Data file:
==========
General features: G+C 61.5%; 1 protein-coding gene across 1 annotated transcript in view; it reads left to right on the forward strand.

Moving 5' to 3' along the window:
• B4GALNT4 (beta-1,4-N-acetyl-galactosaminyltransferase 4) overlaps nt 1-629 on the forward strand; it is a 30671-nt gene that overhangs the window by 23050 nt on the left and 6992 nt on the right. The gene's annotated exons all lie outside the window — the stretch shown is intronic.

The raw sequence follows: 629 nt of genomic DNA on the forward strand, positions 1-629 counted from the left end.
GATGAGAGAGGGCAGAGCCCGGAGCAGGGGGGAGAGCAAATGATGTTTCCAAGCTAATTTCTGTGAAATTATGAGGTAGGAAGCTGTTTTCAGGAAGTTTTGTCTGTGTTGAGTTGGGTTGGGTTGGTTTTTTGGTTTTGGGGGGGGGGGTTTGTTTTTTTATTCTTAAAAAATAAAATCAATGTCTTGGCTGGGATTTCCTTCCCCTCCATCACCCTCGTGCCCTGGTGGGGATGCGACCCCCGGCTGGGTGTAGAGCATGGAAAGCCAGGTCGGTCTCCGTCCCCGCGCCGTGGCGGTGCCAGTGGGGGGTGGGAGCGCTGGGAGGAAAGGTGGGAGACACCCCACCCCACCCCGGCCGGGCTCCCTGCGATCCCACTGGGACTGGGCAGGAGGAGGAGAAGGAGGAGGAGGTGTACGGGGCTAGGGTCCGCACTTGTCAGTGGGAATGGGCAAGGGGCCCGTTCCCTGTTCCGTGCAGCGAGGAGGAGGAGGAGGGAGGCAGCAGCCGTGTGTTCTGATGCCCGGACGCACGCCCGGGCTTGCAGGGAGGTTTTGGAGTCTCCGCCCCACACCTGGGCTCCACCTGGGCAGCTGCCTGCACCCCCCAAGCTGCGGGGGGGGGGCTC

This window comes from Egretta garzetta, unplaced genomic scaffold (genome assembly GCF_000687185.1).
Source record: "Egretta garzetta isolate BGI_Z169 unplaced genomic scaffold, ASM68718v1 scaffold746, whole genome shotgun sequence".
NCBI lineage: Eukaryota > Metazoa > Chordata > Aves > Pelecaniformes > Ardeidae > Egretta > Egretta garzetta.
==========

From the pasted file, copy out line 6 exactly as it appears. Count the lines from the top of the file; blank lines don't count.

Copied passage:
This window comes from Egretta garzetta, unplaced genomic scaffold (genome assembly GCF_000687185.1).